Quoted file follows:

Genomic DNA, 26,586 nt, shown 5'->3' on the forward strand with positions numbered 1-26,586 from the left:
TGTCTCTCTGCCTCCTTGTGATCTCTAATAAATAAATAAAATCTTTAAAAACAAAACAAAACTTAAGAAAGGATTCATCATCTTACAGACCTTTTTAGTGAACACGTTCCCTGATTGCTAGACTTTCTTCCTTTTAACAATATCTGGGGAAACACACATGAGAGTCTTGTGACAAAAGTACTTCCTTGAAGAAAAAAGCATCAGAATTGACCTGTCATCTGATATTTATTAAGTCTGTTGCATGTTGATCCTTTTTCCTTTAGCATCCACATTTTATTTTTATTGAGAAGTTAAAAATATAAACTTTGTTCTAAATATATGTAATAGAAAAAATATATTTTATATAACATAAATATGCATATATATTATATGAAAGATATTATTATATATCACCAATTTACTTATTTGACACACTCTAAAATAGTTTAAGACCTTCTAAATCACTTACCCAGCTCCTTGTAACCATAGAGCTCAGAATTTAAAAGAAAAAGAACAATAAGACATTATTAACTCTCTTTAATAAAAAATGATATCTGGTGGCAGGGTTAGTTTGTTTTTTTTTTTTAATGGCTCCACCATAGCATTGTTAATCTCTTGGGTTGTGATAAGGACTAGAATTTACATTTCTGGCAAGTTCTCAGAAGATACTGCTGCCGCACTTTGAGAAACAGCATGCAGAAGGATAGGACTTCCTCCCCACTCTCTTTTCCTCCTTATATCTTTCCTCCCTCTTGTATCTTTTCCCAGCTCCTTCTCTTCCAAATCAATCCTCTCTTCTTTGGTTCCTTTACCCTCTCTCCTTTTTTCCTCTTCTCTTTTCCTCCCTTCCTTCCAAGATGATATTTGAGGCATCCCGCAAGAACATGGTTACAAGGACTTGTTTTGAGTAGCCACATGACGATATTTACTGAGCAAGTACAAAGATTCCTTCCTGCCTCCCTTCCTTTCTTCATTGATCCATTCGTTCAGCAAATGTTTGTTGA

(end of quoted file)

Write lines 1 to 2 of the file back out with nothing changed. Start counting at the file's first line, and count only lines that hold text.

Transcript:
Genomic DNA, 26,586 nt, shown 5'->3' on the forward strand with positions numbered 1-26,586 from the left:
TGTCTCTCTGCCTCCTTGTGATCTCTAATAAATAAATAAAATCTTTAAAAACAAAACAAAACTTAAGAAAGGATTCATCATCTTACAGACCTTTTTAGTGAACACGTTCCCTGATTGCTAGACTTTCTTCCTTTTAACAATATCTGGGGAAACACACATGAGAGTCTTGTGACAAAAGTACTTCCTTGAAGAAAAAAGCATCAGAATTGACCTGTCATCTGATATTTATTAAGTCTGTTGCATGTTGATCCTTTTTCCTTTAGCATCCACATTTTATTTTTATTGAGAAGTTAAAAATATAAACTTTGTTCTAAATATATGTAATAGAAAAAATATATTTTATATAACATAAATATGCATATATATTATATGAAAGATATTATTATATATCACCAATTTACTTATTTGACACACTCTAAAATAGTTTAAGACCTTCTAAATCACTTACCCAGCTCCTTGTAACCATAGAGCTCAGAATTTAAAAGAAAAAGAACAATAAGACATTATTAACTCTCTTTAATAAAAAATGATATCTGGTGGCAGGGTTAGTTTGTTTTTTTTTTTTAATGGCTCCACCATAGCATTGTTAATCTCTTGGGTTGTGATAAGGACTAGAATTTACATTTCTGGCAAGTTCTCAGAAGATACTGCTGCCGCACTTTGAGAAACAGCATGCAGAAGGATAGGACTTCCTCCCCACTCTCTTTTCCTCCTTATATCTTTCCTCCCTCTTGTATCTTTTCCCAGCTCCTTCTCTTCCAAATCAATCCTCTCTTCTTTGGTTCCTTTACCCTCTCTCCTTTTTTCCTCTTCTCTTTTCCTCCCTTCCTTCCAAGATGATATTTGAGGCATCCCGCAAGAACATGGTTACAAGGACTTGTTTTGAGTAGCCACATGACGATATTTACTGAGCAAGTACAAAGATTCCTTCCTGCCTCCCTTCCTTTCTTCATTGATCCATTCGTTCAGCAAATGTTTGTTGA